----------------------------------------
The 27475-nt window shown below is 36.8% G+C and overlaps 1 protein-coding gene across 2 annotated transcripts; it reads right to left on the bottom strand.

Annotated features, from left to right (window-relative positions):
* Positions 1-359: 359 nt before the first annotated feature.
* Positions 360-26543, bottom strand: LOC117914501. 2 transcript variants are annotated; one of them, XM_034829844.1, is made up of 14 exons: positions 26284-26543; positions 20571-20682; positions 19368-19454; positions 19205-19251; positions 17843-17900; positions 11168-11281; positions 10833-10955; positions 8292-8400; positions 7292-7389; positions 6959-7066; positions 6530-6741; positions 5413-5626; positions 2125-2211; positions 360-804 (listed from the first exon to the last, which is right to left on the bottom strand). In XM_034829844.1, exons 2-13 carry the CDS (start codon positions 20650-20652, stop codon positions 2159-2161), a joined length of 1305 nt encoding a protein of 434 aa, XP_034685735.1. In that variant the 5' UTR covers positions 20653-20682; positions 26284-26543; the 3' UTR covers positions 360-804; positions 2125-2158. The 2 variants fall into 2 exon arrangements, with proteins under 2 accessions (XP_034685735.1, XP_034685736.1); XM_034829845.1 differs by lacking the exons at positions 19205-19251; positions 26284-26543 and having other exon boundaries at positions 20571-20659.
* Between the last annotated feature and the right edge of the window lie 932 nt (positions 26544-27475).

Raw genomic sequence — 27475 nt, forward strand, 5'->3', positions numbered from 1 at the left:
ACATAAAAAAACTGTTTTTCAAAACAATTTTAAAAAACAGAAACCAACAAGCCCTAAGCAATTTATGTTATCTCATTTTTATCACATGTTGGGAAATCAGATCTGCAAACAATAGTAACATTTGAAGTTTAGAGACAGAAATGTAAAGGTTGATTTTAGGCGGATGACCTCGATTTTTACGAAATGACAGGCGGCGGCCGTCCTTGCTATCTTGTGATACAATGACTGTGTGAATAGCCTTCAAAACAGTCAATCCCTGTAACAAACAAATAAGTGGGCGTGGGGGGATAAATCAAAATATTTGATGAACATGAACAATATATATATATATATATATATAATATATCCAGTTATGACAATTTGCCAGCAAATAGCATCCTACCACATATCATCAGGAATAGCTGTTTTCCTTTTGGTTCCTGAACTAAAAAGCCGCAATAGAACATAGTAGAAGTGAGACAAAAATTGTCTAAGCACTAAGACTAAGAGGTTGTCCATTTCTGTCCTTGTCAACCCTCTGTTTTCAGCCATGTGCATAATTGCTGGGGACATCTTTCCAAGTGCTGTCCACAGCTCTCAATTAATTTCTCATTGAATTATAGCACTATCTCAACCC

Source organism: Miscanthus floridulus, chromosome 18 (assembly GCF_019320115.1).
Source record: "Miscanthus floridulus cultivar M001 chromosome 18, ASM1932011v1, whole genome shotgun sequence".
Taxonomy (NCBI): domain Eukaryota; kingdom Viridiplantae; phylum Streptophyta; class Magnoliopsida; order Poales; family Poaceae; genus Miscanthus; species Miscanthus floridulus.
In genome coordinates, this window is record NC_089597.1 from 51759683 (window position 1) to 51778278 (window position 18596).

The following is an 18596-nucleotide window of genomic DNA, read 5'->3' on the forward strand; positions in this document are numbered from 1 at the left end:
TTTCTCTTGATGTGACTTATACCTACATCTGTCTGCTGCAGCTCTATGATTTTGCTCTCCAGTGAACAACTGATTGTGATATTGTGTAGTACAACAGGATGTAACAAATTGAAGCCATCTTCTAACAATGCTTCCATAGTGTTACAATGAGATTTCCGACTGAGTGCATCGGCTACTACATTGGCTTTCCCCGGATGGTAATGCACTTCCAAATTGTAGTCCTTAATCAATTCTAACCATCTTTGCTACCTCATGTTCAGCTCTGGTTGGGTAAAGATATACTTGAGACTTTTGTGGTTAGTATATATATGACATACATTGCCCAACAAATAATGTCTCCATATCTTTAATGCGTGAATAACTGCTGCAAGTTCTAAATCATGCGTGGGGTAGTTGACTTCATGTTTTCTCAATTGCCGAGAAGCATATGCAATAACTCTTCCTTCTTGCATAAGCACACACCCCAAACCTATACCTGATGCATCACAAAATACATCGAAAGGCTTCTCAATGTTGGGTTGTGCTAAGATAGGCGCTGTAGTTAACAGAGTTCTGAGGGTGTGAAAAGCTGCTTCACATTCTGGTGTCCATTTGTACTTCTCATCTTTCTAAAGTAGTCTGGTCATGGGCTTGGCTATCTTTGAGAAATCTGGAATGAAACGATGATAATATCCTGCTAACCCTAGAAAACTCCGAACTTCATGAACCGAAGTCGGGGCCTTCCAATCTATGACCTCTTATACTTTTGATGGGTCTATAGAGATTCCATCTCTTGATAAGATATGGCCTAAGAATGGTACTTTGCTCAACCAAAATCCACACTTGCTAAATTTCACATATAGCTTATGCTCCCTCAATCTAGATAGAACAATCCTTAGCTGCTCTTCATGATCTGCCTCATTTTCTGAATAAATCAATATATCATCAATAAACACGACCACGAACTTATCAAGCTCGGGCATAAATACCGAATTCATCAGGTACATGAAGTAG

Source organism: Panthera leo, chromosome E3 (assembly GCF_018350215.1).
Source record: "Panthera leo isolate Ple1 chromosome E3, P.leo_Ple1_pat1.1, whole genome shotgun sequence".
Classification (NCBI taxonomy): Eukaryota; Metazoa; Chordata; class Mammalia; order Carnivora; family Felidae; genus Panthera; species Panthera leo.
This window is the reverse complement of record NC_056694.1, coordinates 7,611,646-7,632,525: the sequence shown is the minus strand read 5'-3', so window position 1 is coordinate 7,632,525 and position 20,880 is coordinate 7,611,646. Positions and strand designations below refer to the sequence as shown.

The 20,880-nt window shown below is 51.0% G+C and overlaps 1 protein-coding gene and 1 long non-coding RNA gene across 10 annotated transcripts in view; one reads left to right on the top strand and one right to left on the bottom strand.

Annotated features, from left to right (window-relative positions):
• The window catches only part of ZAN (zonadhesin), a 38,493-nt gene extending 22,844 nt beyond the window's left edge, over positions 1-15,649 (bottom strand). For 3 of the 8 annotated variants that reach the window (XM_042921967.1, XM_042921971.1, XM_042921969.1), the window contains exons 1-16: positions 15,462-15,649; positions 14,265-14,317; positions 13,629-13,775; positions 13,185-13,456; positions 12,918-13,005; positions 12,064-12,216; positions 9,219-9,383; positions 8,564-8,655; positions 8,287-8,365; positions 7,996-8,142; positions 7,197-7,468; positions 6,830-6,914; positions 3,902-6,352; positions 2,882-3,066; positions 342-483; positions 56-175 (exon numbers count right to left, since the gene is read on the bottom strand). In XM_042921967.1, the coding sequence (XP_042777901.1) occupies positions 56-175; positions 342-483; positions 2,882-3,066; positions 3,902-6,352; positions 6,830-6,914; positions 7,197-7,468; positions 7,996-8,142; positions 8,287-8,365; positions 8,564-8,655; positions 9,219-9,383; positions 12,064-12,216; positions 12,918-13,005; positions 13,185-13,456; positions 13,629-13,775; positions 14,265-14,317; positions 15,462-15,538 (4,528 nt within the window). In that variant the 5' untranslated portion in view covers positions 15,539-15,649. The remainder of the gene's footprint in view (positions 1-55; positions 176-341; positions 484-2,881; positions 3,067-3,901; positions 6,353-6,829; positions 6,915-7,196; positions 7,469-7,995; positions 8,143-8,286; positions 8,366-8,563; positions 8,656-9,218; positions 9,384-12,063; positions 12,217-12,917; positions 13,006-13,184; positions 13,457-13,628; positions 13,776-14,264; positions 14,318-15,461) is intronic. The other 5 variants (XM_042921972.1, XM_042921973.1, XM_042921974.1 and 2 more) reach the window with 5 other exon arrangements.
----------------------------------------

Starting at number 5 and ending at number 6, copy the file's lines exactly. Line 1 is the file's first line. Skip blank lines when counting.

* Between the last annotated feature and the right edge of the window lie 932 nt (positions 26544-27475).

Raw genomic sequence — 27475 nt, forward strand, 5'->3', positions numbered from 1 at the left: